So I interviewed over 1,000 single men and women to ask why they had initial interest in your online profile but then suddenly vanished, or why first dates didn’t lead to second dates.
Okay, I know what you’re going to say—it’s what everyone says initially: “I’d rather die than have you interview my ex-dates!
” But let’s face it: we live in a feedback culture today.
From customer reviews, to e Bay and Trip Advisor ratings, to viewer voting on “American Idol,” to automated telephone recordings that warn “This call may be recorded for training purposes,” feedback is normal in every other part of our lives.
This process reveals crucial insights to empower managers to get better results next time.
Sure, I had to use my charm to get past his initial “there was just no chemistry” answer, but he opened up after a few gentle, probing questions.He concluded that Sophie was geographically inflexible and didn’t think it was worth pursuing a relationship with her.He admitted shyly that he used to enjoy dating a cute girl without thinking about the future, but he was ready to settle down soon and only wanted to date women with long-term potential.While earning my MBA degree at Harvard Business School, I learned that “exit interviews” were a smart business tactic.When an employee is leaving his job, a manager asks him for candid feedback about the company.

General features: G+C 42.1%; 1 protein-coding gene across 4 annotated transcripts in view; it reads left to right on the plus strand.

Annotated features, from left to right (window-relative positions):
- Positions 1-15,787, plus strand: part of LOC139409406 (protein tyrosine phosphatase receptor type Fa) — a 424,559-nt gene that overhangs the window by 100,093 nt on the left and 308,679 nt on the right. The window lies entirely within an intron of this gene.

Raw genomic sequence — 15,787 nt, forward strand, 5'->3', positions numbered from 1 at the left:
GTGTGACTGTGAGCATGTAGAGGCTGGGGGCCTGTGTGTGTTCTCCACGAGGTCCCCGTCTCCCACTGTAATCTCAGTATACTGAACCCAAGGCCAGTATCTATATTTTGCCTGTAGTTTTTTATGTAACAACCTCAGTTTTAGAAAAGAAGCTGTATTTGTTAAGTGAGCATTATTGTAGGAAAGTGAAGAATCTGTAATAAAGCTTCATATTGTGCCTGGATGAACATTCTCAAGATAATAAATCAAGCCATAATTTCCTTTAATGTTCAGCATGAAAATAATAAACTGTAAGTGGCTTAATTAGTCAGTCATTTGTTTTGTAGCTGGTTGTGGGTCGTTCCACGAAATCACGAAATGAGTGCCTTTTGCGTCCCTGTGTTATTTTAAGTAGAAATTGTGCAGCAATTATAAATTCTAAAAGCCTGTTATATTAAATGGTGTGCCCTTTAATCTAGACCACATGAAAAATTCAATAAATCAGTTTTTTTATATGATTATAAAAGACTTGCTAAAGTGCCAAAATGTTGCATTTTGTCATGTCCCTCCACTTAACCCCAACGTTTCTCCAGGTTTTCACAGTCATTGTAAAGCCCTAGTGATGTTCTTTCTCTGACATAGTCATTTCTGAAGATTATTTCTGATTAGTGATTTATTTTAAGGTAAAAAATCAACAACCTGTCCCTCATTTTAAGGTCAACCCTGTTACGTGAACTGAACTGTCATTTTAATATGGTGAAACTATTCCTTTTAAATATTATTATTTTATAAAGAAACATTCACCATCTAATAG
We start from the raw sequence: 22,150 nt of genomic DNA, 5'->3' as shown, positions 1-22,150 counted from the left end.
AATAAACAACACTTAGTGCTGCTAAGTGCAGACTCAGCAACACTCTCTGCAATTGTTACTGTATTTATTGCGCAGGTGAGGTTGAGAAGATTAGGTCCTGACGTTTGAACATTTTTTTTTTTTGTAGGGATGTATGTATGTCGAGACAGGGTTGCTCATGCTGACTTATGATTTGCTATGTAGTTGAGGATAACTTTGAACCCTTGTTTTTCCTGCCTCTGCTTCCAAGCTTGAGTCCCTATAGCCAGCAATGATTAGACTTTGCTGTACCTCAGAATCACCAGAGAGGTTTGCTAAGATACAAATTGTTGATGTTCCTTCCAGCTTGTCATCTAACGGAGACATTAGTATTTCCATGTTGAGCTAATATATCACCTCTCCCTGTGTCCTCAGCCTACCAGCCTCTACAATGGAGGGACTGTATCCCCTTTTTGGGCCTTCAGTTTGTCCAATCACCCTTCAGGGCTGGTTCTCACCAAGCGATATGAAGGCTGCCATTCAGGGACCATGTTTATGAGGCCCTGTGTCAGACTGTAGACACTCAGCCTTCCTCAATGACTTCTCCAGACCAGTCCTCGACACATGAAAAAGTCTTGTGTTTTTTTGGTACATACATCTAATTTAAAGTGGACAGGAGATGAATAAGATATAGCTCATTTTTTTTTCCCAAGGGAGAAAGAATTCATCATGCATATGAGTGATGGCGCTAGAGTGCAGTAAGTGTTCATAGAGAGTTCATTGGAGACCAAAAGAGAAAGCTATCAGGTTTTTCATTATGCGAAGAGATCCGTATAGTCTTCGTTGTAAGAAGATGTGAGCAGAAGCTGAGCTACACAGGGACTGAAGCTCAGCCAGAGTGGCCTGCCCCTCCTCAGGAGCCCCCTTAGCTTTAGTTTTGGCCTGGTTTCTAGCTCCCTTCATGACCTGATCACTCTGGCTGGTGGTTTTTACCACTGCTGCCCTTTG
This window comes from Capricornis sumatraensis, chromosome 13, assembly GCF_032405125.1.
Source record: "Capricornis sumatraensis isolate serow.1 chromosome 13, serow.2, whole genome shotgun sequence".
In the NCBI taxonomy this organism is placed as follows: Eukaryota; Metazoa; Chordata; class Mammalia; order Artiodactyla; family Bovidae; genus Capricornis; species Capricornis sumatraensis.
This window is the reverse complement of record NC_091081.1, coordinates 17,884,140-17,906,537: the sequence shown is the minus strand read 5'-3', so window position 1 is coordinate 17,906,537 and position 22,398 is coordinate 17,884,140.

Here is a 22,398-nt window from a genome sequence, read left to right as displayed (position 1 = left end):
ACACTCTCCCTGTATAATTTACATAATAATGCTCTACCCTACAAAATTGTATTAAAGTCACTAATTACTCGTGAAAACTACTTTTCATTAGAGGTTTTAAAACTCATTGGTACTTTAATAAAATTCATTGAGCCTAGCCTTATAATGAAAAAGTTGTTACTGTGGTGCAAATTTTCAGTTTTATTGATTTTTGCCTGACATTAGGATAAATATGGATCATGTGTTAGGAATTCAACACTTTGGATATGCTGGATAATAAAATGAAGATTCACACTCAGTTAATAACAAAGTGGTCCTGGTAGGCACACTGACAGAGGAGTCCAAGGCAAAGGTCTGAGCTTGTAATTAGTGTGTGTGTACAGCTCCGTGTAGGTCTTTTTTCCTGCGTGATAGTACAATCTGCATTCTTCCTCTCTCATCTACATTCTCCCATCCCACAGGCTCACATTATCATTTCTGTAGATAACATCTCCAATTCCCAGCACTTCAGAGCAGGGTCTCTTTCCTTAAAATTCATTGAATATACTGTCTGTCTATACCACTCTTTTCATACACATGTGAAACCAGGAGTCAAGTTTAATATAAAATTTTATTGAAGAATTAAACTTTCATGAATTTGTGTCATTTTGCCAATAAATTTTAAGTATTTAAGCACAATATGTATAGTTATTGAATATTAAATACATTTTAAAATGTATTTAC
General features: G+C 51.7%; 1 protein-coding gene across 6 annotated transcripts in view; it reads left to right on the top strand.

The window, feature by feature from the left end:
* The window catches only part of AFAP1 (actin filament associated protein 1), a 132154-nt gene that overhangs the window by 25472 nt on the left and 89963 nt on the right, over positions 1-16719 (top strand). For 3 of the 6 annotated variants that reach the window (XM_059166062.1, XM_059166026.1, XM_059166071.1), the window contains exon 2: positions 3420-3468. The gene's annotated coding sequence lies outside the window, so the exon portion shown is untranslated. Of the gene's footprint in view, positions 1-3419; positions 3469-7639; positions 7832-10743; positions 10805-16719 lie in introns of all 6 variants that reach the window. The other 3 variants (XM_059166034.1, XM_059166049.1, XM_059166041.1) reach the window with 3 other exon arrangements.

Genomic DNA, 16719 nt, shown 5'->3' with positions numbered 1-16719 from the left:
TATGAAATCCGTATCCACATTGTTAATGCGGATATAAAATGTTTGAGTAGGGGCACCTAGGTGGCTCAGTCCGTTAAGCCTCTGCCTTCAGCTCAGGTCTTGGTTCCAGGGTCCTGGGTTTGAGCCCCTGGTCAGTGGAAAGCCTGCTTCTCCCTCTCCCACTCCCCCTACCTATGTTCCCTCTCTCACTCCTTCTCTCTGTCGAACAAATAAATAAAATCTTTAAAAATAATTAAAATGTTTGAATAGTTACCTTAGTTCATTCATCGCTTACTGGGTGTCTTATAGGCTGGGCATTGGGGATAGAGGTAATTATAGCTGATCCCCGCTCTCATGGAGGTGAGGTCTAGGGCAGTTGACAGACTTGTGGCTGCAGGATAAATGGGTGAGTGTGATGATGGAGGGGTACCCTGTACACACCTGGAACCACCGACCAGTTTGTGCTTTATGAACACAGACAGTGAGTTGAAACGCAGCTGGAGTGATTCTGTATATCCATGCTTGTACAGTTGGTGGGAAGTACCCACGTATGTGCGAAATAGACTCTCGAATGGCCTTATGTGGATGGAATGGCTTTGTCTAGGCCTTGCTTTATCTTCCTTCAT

When I relayed this feedback to Sophie, at first she was surprised—then even a little angry at the wasted opportunity. After ten years of research, please believe me when I tell you that dating “exit interviews” are more empowering than embarrassing.